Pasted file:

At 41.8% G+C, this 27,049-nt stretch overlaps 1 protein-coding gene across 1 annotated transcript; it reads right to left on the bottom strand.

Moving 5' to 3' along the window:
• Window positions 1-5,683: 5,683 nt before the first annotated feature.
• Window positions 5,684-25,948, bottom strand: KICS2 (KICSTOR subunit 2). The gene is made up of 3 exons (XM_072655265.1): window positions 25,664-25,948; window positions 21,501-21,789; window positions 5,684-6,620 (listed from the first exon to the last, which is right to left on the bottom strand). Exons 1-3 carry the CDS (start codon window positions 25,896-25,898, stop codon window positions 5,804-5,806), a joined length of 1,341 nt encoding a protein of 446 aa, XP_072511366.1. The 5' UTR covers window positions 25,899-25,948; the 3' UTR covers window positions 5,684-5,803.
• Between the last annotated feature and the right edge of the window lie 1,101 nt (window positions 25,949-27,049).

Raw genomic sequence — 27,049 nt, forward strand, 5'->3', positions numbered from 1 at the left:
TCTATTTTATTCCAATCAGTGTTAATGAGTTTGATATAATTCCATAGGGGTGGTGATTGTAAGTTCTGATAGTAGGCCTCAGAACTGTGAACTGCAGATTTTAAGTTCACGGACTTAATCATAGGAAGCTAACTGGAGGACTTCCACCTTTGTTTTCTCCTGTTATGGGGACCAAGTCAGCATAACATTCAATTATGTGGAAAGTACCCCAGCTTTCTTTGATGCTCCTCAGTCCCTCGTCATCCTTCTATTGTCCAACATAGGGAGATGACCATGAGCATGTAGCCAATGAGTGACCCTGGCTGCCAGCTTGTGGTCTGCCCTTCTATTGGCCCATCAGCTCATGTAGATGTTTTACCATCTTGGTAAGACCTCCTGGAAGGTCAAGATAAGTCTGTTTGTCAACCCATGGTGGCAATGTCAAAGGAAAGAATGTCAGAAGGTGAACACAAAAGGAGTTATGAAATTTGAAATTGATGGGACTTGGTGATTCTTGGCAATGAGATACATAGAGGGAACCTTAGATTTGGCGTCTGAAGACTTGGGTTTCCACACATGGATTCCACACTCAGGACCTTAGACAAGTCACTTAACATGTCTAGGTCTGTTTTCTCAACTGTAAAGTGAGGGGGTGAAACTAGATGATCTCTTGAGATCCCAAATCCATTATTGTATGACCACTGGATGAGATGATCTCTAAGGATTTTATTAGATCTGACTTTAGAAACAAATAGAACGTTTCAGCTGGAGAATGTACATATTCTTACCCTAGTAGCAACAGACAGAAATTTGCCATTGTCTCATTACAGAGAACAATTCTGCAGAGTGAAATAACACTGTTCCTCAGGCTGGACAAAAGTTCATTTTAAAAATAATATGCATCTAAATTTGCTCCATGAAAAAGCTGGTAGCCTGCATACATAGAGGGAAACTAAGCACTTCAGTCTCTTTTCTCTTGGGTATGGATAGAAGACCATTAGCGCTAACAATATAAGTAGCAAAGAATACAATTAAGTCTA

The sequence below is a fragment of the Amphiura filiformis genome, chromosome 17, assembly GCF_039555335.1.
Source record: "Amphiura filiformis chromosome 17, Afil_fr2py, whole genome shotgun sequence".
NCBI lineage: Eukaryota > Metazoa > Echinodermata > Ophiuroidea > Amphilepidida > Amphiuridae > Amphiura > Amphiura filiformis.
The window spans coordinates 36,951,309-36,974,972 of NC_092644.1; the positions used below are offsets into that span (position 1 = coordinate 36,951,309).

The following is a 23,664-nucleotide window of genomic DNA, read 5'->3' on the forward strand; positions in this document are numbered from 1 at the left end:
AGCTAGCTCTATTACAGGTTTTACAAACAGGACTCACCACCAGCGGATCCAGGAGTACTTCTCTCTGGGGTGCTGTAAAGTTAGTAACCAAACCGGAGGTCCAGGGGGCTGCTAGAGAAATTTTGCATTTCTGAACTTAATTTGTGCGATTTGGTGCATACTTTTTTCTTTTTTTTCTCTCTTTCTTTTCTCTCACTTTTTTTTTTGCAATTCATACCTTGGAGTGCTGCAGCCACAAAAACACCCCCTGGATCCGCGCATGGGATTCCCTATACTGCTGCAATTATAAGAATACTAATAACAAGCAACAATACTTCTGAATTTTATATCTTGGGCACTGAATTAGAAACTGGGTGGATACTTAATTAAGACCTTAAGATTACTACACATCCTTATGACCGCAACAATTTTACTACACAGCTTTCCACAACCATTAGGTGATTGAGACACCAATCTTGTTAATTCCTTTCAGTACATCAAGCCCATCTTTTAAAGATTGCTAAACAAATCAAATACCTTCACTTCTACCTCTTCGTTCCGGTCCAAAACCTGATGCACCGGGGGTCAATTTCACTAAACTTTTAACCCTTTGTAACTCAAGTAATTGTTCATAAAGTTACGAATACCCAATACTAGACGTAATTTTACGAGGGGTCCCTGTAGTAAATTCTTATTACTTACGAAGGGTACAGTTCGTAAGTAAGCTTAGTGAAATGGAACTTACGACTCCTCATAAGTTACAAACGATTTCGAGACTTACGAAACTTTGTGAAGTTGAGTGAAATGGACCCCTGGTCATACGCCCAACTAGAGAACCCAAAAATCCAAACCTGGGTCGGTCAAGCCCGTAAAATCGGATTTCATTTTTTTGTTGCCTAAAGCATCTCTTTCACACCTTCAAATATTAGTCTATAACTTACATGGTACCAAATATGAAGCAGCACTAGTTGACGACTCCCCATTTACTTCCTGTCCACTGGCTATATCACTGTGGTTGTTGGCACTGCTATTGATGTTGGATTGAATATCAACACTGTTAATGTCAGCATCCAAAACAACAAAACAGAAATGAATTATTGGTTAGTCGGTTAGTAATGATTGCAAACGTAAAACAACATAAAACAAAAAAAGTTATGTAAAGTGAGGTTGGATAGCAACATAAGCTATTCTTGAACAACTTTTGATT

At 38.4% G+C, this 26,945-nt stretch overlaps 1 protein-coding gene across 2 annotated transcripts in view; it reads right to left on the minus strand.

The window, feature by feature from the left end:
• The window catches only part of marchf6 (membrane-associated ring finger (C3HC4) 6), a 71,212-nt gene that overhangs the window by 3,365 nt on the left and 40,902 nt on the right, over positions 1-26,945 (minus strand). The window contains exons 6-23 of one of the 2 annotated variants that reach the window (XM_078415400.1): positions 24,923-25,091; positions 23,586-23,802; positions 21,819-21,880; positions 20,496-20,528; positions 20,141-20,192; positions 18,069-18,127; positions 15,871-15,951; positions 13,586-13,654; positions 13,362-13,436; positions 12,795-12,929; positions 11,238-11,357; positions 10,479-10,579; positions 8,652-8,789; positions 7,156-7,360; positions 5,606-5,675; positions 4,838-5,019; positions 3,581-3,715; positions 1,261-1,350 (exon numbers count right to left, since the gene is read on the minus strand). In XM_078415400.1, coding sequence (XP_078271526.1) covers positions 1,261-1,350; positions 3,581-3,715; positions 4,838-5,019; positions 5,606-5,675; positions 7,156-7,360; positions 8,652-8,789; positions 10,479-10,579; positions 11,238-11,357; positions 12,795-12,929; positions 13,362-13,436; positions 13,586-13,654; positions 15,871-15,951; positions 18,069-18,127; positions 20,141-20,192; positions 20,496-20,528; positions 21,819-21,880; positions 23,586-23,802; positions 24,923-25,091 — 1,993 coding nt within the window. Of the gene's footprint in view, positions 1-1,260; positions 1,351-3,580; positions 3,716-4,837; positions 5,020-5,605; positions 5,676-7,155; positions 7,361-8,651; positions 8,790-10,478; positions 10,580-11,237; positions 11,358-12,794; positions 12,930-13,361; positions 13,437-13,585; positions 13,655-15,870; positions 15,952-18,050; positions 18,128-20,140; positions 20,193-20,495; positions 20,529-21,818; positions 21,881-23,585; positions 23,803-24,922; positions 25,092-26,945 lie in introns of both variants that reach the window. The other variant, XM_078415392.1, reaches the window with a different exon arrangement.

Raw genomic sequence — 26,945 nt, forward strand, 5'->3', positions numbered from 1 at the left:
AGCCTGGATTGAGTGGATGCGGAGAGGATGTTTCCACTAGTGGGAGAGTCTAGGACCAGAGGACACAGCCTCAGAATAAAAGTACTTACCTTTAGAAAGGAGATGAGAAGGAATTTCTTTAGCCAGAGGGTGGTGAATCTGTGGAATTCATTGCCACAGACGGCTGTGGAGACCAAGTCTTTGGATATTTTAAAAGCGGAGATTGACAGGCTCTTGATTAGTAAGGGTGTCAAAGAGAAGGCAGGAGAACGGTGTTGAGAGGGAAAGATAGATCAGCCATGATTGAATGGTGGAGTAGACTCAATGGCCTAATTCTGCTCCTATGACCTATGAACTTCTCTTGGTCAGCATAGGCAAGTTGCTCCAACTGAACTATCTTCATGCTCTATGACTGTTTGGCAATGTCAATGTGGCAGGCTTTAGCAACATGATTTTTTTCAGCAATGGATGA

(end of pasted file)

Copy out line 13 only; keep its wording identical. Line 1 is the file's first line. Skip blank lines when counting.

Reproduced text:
AGCTAGCTCTATTACAGGTTTTACAAACAGGACTCACCACCAGCGGATCCAGGAGTACTTCTCTCTGGGGTGCTGTAAAGTTAGTAACCAAACCGGAGGTCCAGGGGGCTGCTAGAGAAATTTTGCATTTCTGAACTTAATTTGTGCGATTTGGTGCATACTTTTTTCTTTTTTTTCTCTCTTTCTTTTCTCTCACTTTTTTTTTTGCAATTCATACCTTGGAGTGCTGCAGCCACAAAAACACCCCCTGGATCCGCGCATGGGATTCCCTATACTGCTGCAATTATAAGAATACTAATAACAAGCAACAATACTTCTGAATTTTATATCTTGGGCACTGAATTAGAAACTGGGTGGATACTTAATTAAGACCTTAAGATTACTACACATCCTTATGACCGCAACAATTTTACTACACAGCTTTCCACAACCATTAGGTGATTGAGACACCAATCTTGTTAATTCCTTTCAGTACATCAAGCCCATCTTTTAAAGATTGCTAAACAAATCAAATACCTTCACTTCTACCTCTTCGTTCCGGTCCAAAACCTGATGCACCGGGGGTCAATTTCACTAAACTTTTAACCCTTTGTAACTCAAGTAATTGTTCATAAAGTTACGAATACCCAATACTAGACGTAATTTTACGAGGGGTCCCTGTAGTAAATTCTTATTACTTACGAAGGGTACAGTTCGTAAGTAAGCTTAGTGAAATGGAACTTACGACTCCTCATAAGTTACAAACGATTTCGAGACTTACGAAACTTTGTGAAGTTGAGTGAAATGGACCCCTGGTCATACGCCCAACTAGAGAACCCAAAAATCCAAACCTGGGTCGGTCAAGCCCGTAAAATCGGATTTCATTTTTTTGTTGCCTAAAGCATCTCTTTCACACCTTCAAATATTAGTCTATAACTTACATGGTACCAAATATGAAGCAGCACTAGTTGACGACTCCCCATTTACTTCCTGTCCACTGGCTATATCACTGTGGTTGTTGGCACTGCTATTGATGTTGGATTGAATATCAACACTGTTAATGTCAGCATCCAAAACAACAAAACAGAAATGAATTATTGGTTAGTCGGTTAGTAATGATTGCAAACGTAAAACAACATAAAACAAAAAAAGTTATGTAAAGTGAGGTTGGATAGCAACATAAGCTATTCTTGAACAACTTTTGATT